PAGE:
Execution-Based Validation of Violation Witnesses

Dirk Beyer, Matthias Dangl, Thomas Lemberger, and Michael Tautschnig

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The research community made enormous progress in the past years in developing algorithms for verifying software, as shown by verification competitions (SV-COMP). However, the ultimate goal is to design certifying algorithms, which produce for a given input not only the output but in addition a witness. This makes it possible to validate that the output is a correct solution for the input problem. The advantage of certifying algorithms is that the validation of the result is —thanks to the witness— easier than the computation of the result. Unfortunately, the transfer to industry is slow, one of the reasons being that some verifiers report a considerable number of false alarms. The verification community works towards this ultimate goal using exchangeable violation witnesses, i.e., an independent validator can be used to check whether the produced witness indeed represents a bug. This reduces the required trust base from the complex verification tool to a validator that may be less complex, and thus, more easily trustable. But existing witness validators are based on model-checking technology — which does not solve the problem of reducing the trust base. To close this gap, we present a simple concept that is based on program execution: We extend witness validation by generating a test vector from an error path that is reconstructed from the witness. Then, we generate a test harness (similar to unit-test code) that can be compiled and linked together with the original program. We then run the executable program in an isolating container. If the execution violates the specification (similar to runtime verification) we confirm that the witness indeed represents a bug. This method reduces the trust base to the execution system, which seems appropriate for avoiding false alarms. To show feasibility and practicality, we implemented execution-based witness validation in two completely independent analysis frameworks, and performed a large experimental study.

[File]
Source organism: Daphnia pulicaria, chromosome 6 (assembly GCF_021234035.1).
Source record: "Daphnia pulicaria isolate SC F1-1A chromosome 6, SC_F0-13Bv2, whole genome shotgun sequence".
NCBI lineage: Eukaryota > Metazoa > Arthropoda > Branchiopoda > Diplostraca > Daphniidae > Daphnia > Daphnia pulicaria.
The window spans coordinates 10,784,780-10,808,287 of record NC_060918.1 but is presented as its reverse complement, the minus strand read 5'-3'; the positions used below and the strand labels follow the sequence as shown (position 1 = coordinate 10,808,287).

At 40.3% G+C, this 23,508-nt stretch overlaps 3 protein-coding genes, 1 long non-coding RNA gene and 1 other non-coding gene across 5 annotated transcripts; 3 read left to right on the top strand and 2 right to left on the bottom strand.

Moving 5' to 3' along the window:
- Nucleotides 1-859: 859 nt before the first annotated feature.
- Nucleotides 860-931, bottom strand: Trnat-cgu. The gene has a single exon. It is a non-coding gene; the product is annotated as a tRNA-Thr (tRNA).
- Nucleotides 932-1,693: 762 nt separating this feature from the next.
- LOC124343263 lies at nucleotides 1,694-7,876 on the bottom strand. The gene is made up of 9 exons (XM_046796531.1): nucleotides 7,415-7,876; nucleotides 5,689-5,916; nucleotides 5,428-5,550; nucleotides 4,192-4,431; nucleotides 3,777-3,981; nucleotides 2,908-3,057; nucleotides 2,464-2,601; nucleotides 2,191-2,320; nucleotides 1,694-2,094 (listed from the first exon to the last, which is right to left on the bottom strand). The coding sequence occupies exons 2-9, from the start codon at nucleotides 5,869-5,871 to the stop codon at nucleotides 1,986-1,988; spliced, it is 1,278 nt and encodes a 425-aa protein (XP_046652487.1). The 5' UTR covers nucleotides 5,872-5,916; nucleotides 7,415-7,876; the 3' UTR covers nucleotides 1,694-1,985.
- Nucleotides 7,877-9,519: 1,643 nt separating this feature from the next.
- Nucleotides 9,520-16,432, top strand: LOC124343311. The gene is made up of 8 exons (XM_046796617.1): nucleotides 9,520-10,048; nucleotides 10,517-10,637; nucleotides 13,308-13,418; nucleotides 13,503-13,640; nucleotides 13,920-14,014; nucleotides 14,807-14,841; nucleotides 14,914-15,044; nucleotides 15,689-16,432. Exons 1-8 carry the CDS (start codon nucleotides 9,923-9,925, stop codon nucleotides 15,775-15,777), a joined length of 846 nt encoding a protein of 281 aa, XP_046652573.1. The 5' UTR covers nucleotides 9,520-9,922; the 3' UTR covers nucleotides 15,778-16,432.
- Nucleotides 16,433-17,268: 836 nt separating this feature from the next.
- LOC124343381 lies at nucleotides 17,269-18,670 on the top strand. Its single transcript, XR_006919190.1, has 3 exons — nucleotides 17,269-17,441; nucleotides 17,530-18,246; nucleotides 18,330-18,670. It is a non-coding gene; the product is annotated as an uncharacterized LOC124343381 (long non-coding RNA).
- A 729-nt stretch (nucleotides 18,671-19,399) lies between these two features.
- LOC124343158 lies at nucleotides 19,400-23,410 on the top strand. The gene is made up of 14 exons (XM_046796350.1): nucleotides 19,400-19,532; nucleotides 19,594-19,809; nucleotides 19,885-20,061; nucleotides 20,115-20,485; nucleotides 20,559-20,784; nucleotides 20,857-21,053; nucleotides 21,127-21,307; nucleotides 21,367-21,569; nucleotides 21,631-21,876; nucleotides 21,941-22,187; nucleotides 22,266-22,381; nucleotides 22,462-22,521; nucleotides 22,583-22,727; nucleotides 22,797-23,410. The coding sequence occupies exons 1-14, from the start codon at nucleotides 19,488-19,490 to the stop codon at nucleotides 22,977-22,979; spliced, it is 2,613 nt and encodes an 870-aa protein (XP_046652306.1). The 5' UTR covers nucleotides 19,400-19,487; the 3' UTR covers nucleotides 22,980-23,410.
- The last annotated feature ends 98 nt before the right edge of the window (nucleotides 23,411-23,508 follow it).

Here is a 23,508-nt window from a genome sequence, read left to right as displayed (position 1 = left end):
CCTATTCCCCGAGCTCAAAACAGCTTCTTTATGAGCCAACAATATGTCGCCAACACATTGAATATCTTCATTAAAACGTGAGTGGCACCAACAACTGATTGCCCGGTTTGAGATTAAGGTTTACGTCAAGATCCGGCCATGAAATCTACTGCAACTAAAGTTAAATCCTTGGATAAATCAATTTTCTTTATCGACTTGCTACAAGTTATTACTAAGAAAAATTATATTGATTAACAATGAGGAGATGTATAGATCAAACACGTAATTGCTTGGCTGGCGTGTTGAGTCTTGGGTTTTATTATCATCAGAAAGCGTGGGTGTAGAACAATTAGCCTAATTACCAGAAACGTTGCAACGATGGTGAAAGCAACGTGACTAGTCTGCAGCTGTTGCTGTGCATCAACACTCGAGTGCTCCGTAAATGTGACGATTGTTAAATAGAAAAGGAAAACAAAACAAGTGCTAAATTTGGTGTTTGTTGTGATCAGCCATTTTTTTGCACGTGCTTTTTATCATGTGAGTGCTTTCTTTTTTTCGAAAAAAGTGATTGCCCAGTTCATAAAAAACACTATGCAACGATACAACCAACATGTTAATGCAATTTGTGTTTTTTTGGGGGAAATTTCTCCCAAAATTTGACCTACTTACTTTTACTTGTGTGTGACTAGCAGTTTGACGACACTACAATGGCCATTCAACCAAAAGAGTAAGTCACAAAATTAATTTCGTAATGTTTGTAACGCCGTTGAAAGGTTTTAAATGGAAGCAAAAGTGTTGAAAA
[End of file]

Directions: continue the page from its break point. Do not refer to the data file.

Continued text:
Supplementary Data

We performed an extensive experimental evaluation to show the potential and feasibility of our approach. We used 21 tools that participated in the 6th International Competition on Software Verification (SV-COMP'17) to verify tasks from the version (423cf8c) of the SV-COMP benchmark set. Every of these tools produced a violation witness for each property violation it found. To receive more high-quality witnesses, we also used testification to refine these witnesses, where possible. Based on the produced witnesses, i.e., the full set of produced violation witnesses in addition to the set of successfully refined violation witnesses, we compared the two execution-based validators CPA-witness2test and FShell-witness2test to the two validators CPAchecker and Ultimate Automizer, both of which are based on model-checking techniques.

The 21 tools used for witness creation were used in the respective versions they were submitted to SV-COMP'17 to. There archives are available here. Regarding witness validators, CPAchecker and CPA-witness2test were used in revision 24473 of the trunk. FShell-witness2test was used in revision 2a76669f from the test-gen branch. Ultimate automizer was used in release v0.1.8.

Raw witnesses Refined witnesses
Witness Validator
CPAchecker HTML Table CSV Table Validation Log Files
Ultimate Automizer HTML Table CSV Table Validation Log Files
CPA-witness2test HTML Table CSV Table Validation Log Files Created harnesses
FShell-witness2test HTML Table CSV Table Validation Log Files Created harnesses